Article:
Codeholics has been using Wordpress for its site since its launch back somewhere around 2013. It was great for its time but over the years we have had a number of issues. Plainly put the entire site management and work flow needed to be simplified.

Intro: Pelican

Pelican is a static site generator written in Python.

First thoughts when people think static site is bringing it back to dialup days but that is not the case with HTML5 and CORS one really dose not need a overly complicated backend to share content with the world.

Pelican has a very active community with lots of plugins and themes to choose from. The theme system is very simple as it uses Jinja2 templates and the plugins are just small Python functions that register with the Pelican API. Content for Pelican can be written in REstructured text or Markdown.

Since our last issue with backups I had already started writing things in Markdown and using Pandocs to convert that into HTML. Then I would take that and put it into the an article in wpadmin. A clunky workflow for sure but I knew my content was safely tucked away in a personal git server. The most clunky thing about it was formatting after the conversion. Simply, none of this made for a good experience to publish content.

Pelican dose a really nice job of converting Markdown with syntax highlighting and table formatting.

Lets now get into using Pelican and porting over WordPress content.

Since this is Python it's always a good idea to setup a virtual environment:

mkdir codeholics
cd codeholics
python3 -m venv env
source env/bin/activate

Now that the site project directory is set up let's install Pelican and initialize the Pelican site.

pip install pelican markdown beautifulsoup4 lxml

Next let's pull in the content from WordPress first you will need to extract the xml backup from your WordPress site by going to my site->settings->export. Once this is done run the pelican-import command.

pelican-import --wpfile site.xml --wp-attach --markdown

--wp-attach will attempt to go out and get all the article images

--markdown export files in markdown format

Now that the content is imported in to the content folder we can transpile the site.

pelican content/

This command will generate the static site in the output directory. This can now be published or we can run a local Dev server.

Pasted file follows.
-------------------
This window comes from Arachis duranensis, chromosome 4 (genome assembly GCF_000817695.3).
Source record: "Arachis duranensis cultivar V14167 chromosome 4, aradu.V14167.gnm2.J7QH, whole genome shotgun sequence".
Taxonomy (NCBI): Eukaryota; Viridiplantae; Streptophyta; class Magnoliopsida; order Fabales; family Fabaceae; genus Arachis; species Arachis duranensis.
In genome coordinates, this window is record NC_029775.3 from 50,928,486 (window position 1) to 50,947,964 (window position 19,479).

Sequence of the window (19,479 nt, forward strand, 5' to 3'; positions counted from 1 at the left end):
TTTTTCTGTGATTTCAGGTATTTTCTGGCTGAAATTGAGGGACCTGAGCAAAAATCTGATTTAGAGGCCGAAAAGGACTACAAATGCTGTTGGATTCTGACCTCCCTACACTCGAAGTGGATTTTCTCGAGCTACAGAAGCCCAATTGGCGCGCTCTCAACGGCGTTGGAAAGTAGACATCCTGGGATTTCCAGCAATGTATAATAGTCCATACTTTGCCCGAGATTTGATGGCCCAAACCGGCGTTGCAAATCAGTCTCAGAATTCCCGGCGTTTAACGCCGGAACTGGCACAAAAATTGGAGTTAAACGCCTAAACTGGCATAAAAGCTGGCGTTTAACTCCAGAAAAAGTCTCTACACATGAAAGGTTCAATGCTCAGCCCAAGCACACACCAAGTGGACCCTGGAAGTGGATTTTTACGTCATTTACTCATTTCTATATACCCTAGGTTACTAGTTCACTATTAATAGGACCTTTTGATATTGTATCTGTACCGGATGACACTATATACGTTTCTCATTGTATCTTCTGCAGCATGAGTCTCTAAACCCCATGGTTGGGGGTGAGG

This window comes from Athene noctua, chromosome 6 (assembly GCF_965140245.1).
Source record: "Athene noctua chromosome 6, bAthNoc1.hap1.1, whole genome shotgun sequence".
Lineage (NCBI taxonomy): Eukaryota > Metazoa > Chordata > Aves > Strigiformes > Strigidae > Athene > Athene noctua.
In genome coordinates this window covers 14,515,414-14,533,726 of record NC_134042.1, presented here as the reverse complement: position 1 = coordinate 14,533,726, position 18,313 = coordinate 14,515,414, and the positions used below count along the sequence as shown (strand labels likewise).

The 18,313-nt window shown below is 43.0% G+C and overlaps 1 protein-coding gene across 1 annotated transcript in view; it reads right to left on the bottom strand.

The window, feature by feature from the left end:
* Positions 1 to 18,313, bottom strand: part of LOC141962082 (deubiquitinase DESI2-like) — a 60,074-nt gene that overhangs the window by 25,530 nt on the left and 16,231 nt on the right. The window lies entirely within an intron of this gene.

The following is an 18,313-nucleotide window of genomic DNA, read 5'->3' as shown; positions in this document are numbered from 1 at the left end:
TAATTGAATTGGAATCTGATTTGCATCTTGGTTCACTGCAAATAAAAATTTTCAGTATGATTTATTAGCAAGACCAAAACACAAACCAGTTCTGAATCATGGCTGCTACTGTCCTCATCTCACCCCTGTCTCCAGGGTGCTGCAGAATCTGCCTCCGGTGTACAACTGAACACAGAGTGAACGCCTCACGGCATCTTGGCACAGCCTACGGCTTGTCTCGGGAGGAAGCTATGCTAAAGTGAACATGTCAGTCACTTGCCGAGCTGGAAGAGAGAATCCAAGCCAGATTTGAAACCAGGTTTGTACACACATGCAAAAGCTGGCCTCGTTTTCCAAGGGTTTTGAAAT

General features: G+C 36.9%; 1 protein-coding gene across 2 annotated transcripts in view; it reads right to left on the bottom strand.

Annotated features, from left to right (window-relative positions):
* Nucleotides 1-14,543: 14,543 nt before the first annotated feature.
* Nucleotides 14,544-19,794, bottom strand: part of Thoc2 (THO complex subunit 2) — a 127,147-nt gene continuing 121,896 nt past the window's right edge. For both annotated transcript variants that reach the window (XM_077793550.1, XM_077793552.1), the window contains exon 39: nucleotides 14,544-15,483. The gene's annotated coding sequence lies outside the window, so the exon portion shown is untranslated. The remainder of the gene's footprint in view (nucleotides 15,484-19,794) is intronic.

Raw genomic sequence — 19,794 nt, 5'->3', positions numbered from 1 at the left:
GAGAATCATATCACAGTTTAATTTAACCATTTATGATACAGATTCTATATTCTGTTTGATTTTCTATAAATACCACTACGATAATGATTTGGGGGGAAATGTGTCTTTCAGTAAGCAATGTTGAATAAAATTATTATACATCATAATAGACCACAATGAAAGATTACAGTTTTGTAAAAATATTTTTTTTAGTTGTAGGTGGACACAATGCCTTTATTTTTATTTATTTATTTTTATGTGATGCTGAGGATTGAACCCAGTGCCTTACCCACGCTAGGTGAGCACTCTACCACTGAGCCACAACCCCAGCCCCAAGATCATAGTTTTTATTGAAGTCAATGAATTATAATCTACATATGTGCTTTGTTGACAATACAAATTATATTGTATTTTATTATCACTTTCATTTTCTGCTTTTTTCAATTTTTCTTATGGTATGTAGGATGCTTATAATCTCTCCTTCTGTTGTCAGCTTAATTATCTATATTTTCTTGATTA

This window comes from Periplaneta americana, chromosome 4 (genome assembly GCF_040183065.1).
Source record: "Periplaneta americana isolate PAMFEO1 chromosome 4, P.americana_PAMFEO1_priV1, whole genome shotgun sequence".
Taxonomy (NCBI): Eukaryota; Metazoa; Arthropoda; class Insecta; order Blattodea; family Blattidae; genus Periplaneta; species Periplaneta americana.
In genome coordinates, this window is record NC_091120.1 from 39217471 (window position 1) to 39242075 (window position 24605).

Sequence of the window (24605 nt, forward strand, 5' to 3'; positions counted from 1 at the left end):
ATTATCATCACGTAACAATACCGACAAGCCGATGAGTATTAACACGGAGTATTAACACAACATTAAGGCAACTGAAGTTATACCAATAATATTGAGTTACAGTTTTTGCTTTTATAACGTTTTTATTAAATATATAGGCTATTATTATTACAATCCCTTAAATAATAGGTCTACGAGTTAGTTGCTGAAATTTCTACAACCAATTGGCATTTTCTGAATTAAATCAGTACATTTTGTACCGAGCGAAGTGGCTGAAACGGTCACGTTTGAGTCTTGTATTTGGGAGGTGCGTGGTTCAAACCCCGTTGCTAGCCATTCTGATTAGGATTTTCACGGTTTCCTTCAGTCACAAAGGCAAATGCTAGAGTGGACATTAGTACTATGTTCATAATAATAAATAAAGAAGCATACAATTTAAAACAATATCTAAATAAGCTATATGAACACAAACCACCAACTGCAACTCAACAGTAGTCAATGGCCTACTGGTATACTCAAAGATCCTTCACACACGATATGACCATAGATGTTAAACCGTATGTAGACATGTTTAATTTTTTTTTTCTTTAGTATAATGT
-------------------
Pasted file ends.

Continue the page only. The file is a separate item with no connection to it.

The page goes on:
pelican listen

This will create a Dev server on localhost:8000

There could be some issues with posts having WordPress plugin globs that didn't convert properly but that can be cleaned up fairly easy.

At this point it's time to customize the configurations, theme and plugins.

The Pelican configuration file is in the root of the project folder named Here is were the defualts, themes, plugins and other conf8guration variables are set.

The pelican-quickstart app pre populates a few of the defaults like AUTHOR and SITENAME.

To get started using plugins you will need to first clone the pelican-plugins repo. I set this up in the parent directory to the project.

git clone

Then add the following two variables to

# Plugins
PLUGIN_PATHS = ['../pelican-plugins']

There are a lot of plugins for Pelican and if you cant find what you are looking for it is not to hard to modify or write a plugin.

Last part is picking a theme. A large list of themes can be found at and the full repository of themes can be found on github

Pelican provides pelican-themes a cli tool to help a user manage installed themes but it is not required to use the cli. You can also provide the path directly to the theme.

# or

To get a list of installed themes pelican-themes -l

More configuration variables can be found in the Pelican docs.

That completes the migration last thing to do is push The new site out to production by uploading the generated content in output or building it into a docker image. Here is a quick and easy Dockerfile to build a Pelican site into a Nginx image.

FROM nginx:alpine
RUN apk update && \                                                                   apk upgrade
COPY ./output /usr/share/nginx/html

Combine that with this docker-compose.yml and you get a quick dev deployment.

version: '3.4'
        container_name: codeholics_static
          context: ..
        dockerfile: docker/Dockerfile
        image: codeholics/codeholics_static
          - "8080:80"

To build the image:
docker-compose -f docker-compose.yml build

Run the service:
docker-compose -f docker-compose.yml up

Deploy on a swarm:
docker stack deploy -c docker-compose.yml codeholics

Hope everyone enjoys the new site and content that follow.

Happy Hacking!